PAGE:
When I encounter a new data set that I think may be useful to our clients, I have to evaluate the data and clean it up (a process we call sanitization) before passing it along to the smart people at IdeaSpot that will use the data to create more valuable products for our clients.
One of my first steps is creating a few visualizations of the data. I do this for a few reasons:
I. Visualization allows you to easily see large outliers that may indicate errors in how the data was initially collected. You can find outliers by sorting the data using Excel or SQL, but you have to sort it in many different ways to check for outliers. a quick visualization will save you a lot of time.
II. If the data is regularly reported, for instance on a monthly basis, visualizing multiple month’s results allow you to see changes over time without having to construct complex growth formulas. If the data turns out to be valuable, we will construct the growth formulas, but creating them now could turn out to be wasted time if the data turns out to be worthless.
III. Pictures are pretty and I like looking at them. Numbers, letters, and symbols stuffed into grid format are boring and unattractive.
Now lets turn to an example. I found hotel tax receipt data for the state of Texas in .csv format here (I used the data from February 2016):
My results are stored here if you would like to view them while I go through my visualization process:
I downloaded the file and loaded it into Tableau Public, a free data visualization tool. I then created bar charts showing total room capacity and taxable hotel receipts by county. You can view the bar charts by clicking on the ‘BarChart’ tab in the upper left of the screen. I next created a ‘ReceiptMap’ and ‘CapacityMap’ that respectively display the total taxable hotel receipts and number of hotel rooms available for every zip code in the State of Texas. So far, nothing is really jumping out as a problem with the data. The zip codes with high room capacity also have higher receipts.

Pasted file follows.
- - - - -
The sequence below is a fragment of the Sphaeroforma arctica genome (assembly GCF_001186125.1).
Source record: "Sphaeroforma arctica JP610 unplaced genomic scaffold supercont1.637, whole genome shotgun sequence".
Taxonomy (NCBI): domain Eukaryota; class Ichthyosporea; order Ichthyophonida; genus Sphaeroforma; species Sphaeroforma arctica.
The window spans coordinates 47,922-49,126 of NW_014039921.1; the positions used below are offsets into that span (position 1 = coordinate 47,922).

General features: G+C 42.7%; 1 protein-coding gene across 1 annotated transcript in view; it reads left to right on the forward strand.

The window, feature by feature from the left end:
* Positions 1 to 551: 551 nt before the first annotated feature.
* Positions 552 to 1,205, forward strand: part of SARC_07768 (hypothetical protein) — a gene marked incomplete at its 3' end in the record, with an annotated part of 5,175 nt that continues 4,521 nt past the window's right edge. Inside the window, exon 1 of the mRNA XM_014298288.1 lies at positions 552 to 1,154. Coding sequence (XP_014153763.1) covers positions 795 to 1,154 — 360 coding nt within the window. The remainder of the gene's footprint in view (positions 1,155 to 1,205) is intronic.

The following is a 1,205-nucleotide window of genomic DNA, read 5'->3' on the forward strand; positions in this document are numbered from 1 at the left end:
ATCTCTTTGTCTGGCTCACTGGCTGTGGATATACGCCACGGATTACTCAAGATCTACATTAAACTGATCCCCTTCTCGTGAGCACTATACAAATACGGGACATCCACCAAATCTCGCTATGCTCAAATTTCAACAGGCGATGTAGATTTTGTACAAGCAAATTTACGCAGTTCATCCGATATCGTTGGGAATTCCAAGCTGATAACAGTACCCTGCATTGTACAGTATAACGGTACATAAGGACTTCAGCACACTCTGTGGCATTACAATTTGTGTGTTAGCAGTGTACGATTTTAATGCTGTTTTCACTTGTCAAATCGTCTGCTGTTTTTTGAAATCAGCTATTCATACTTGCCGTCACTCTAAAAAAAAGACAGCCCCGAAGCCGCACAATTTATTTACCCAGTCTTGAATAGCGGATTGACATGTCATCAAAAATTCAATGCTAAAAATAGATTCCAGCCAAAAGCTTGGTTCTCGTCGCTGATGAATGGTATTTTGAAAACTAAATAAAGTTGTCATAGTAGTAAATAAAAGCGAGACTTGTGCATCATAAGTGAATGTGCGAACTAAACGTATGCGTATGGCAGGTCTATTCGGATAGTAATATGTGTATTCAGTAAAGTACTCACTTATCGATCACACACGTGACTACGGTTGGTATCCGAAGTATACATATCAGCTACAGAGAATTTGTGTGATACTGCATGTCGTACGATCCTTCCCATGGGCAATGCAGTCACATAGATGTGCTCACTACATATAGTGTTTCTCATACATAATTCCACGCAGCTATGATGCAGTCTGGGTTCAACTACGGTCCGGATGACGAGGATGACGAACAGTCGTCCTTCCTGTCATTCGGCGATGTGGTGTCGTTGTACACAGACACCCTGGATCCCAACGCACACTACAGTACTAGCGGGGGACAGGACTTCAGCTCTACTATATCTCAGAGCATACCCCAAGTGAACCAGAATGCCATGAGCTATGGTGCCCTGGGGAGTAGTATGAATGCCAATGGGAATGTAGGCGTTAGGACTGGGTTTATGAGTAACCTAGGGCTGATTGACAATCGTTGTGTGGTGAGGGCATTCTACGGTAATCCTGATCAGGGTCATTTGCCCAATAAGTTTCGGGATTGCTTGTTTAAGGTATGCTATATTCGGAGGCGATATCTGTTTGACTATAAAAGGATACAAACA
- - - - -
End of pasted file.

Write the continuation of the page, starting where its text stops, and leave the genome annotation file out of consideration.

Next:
The next step I took was to combine the capacity and receipts maps to see what the average cost of a room is in each zip code. It is the ‘ReceiptsPerRoomMap’ tab. Here we start to see a little trouble with the data. There should be variation across the state for the average revenue a hotel room generates, dense cities have more expensive real estate so hotels have to generate more revenue per room to stay in business. However, within a city, the revenues per hotel room should be fairly similar. If you look at Dallas, Houston, and San Antonio, there are some extremely large circles right next next to extremely small circles and this warrants further investigation.
I then created a packed bubble diagram (‘Outliers’ tab) that represents every zip code in the state as a bubble where the size of the bubble represents the average receipts generated by a hotel room in the zip code. Clicking on the largest bubble, zip code (76092) shows that the zip code reported $1.1 million in receipts with an average receipt per room of $1.1 million. That must be one amazing hotel room!
Digging back into the original file we downloaded from the state, you can see that the hotel in 76092 has only has one room listed. The hotel is a large Hilton in Southlake, Texas with 248 rooms and 48 suites. In fact, most of the very large circle have the exact same problem. One or more of the hotels in the largest bubbles/zip codes are erroneously listed as having only one room for an entire hotel.
Large datasets often have many problems like this that need to fixed before any analysis can be performed. If you do not carefully inspect and clean up the data, the results of your analysis will be worthless. In future posts, I will cover additional techniques for recognizing and resolving problems with publicly aggregated data.